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Ludwig van BEETHOVEN (1770-1827)
Piano Concerto No.1 in C, Op.15 [36:20]
Piano Concerto No.3 in c minor, Op.37 [36:26]
Ingrid Jacoby (piano)
Sinfonia Varsovia/Jacek Kaspszyk
rec. 7-9 April 2013, Witold Lutosławski Concert Studio of Polish Radio, Warsaw. DDD.
ICA CLASSICS ICAC5107  [72:46]

With this release Ingrid Jacoby completes, in a very short space of time, her cycle of the Beethoven piano concertos. I’ve reviewed the two previous volumes: I was impressed with her first release, pairing the Second and Fourth Concertos (review), but a little less sure about her performance of the Emperor (review). How will this latest coupling fare?
The performance of the First Concerto opens auspiciously, courtesy of a sprightly rendition of the orchestral introduction by Sinfonia Varsovia and Jacek Kaspszyk. Jacoby’s playing in this movement gives much pleasure; her fingerwork is crisp and delicate and she invests the music with an appropriate degree of energy. As the movement unfolded I enjoyed her imagination and the smiling countenance she imparts to the music. She plays (at 12:42) the third and most extended of the cadenzas that Beethoven later wrote down for this concerto - in 1809, I think. The cadenza is done very well though I was mildly surprised by a small cut towards the end.
Miss Jacoby makes a dreamy, romantic start to the Largo; some may feel it’s too late-Romantic in style but I was convinced. However, during the course of this movement I became increasingly conscious of the pianist’s use of rubato for expressive effect. Of course, a degree of rubato is to be expected and is desirable but it seemed to me that, cumulatively, the extent of the rubato here is such that the flow of the music is sometimes impeded and the movement comes to sound a little unstable. The rondo finale is very enjoyable; Beethoven’s high spirits are well conveyed by soloist and orchestra; Miss Jacoby’s playing is clean and deft. Despite my slight reservation about the Largo - which may not be shared by other listeners - this is a most enjoyable account of the First Concerto.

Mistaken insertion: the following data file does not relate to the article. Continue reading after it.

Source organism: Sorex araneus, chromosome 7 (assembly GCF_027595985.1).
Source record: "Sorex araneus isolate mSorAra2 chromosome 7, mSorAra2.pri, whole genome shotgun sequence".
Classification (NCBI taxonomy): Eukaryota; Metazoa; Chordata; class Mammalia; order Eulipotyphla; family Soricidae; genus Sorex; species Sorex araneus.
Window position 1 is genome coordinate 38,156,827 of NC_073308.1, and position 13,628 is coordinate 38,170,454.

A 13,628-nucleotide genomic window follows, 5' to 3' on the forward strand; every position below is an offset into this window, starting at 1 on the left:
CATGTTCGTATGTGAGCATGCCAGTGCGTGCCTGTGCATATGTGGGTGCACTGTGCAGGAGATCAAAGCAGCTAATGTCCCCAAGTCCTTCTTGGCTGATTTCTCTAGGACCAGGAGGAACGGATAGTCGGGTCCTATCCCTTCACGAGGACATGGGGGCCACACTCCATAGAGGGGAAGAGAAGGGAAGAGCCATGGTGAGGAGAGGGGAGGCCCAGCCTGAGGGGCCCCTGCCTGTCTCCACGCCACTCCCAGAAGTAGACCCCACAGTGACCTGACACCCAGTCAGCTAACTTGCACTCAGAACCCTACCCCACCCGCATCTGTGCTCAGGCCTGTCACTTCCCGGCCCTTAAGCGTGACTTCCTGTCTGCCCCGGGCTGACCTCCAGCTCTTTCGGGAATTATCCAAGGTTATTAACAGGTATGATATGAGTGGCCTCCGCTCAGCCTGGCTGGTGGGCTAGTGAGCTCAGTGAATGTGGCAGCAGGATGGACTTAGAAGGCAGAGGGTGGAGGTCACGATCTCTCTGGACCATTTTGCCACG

In the booklet accompanying the Emperor concerto we learnt that Ingrid Jacoby is a direct descendant of the Prussian Prince Louis Ferdinand, the dedicatee of the Third Concerto. Oddly, that information isn’t repeated in the notes for the recording of the Third Concerto itself, so far as I can see. The performance of the first movement is a success. Miss Jacoby’s playing is lithe and graceful and Kaspszyk and his orchestra support her effectively. She projects Beethoven’s cadenza well. The recording itself is good, though not exceptional, and the piano is in the foreground; there were times when I felt the piano was masking the orchestra when the band was playing at a soft dynamic. However, that was not a major issue and the performance itself more than held my attention.
The Largo goes very well. Ingrid Jacoby offers poised playing and invests the music with a suitable amount of feeling. There’s a lot to enjoy in the rondo, too; much of it is nicely vivacious. I was a little thoughtful about the episode, shortly after the short cadenza where (at 3:29) the clarinet leads off a passage marked dolce. The music invites a slightly slower tempo, though no slowing is marked, and I’ve heard many accounts where this is done. On this occasion it seemed to me that the relaxation was just a little too much and the performance appeared to lose some momentum until the tempo picks up again where the strings begin a brief fugato (4:29). Something odd seems to happen in the concluding presto passage in 6/8 time. Jacoby sets off at a nice lively pace but after eight bars, when she starts to play again, she seems to drag the speed back a notch, which is a pity since the initial pace seemed well-nigh ideal. Perhaps there’s been an edit? This may seem a small point but a look at the relevant Masterwork Index shows how many great versions of this concerto are already in the catalogue and in such company margins are fine. I enjoyed a lot of this concerto performance but in the last analysis, for all its merits, I don’t think it challenges the very best.
There, perhaps, you have in a nutshell a verdict on the cycle as a whole. I’ve enjoyed all three discs and shall be glad to have them in my collection even if they don’t disturb existing library recommendations. Anyone buying this disc, either ‘on spec’ or to complete the cycle will find much to enjoy here.
John Quinn 

See also download review by Geoffrey Molyneux 

Masterwork Index: Beethoven piano concerto 1 ~~ Piano concerto 3